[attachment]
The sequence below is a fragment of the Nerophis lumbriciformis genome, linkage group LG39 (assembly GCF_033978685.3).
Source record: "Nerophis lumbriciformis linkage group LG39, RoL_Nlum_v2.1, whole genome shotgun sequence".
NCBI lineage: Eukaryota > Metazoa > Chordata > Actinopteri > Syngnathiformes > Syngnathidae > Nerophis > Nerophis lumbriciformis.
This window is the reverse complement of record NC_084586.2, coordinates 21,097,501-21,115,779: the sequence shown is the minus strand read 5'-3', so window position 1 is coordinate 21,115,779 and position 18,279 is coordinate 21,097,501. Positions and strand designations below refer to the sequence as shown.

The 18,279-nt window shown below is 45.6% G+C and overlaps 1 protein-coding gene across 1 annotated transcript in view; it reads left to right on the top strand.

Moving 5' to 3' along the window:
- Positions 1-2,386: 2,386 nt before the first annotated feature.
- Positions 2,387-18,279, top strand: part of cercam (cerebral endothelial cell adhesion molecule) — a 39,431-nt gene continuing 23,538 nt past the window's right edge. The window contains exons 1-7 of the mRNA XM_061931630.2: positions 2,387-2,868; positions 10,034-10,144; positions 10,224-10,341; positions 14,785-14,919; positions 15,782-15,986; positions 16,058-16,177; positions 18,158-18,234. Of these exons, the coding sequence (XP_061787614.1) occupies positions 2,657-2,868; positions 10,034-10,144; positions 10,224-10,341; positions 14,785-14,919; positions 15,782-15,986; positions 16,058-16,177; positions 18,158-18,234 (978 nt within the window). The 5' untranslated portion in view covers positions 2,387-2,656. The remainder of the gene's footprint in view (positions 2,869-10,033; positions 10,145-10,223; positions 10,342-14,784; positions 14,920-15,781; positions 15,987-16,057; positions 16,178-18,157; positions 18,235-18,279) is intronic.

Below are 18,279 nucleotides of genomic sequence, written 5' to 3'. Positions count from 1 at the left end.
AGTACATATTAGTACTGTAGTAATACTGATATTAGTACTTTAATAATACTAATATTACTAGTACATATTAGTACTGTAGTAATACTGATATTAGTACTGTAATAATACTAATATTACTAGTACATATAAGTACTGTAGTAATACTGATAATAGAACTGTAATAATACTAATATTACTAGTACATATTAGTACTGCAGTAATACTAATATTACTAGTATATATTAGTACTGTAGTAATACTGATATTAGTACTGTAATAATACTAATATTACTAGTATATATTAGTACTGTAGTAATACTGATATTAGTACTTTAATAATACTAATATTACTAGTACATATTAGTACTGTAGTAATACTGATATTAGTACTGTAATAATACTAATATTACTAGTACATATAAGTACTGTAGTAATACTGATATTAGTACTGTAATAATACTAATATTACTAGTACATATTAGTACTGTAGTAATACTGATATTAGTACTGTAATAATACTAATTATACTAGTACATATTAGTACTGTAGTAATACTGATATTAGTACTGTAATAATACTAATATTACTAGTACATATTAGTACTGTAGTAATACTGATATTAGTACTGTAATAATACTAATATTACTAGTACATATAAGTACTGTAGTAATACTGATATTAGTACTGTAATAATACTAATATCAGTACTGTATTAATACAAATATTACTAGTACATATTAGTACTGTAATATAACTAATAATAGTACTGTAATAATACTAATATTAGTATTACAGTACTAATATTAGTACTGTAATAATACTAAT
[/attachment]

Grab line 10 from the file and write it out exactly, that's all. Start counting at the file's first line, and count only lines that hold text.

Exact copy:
AGTACATATTAGTACTGTAGTAATACTGATATTAGTACTTTAATAATACTAATATTACTAGTACATATTAGTACTGTAGTAATACTGATATTAGTACTGTAATAATACTAATATTACTAGTACATATAAGTACTGTAGTAATACTGATAATAGAACTGTAATAATACTAATATTACTAGTACATATTAGTACTGCAGTAATACTAATATTACTAGTATATATTAGTACTGTAGTAATACTGATATTAGTACTGTAATAATACTAATATTACTAGTATATATTAGTACTGTAGTAATACTGATATTAGTACTTTAATAATACTAATATTACTAGTACATATTAGTACTGTAGTAATACTGATATTAGTACTGTAATAATACTAATATTACTAGTACATATAAGTACTGTAGTAATACTGATATTAGTACTGTAATAATACTAATATTACTAGTACATATTAGTACTGTAGTAATACTGATATTAGTACTGTAATAATACTAATTATACTAGTACATATTAGTACTGTAGTAATACTGATATTAGTACTGTAATAATACTAATATTACTAGTACATATTAGTACTGTAGTAATACTGATATTAGTACTGTAATAATACTAATATTACTAGTACATATAAGTACTGTAGTAATACTGATATTAGTACTGTAATAATACTAATATCAGTACTGTATTAATACAAATATTACTAGTACATATTAGTACTGTAATATAACTAATAATAGTACTGTAATAATACTAATATTAGTATTACAGTACTAATATTAGTACTGTAATAATACTAAT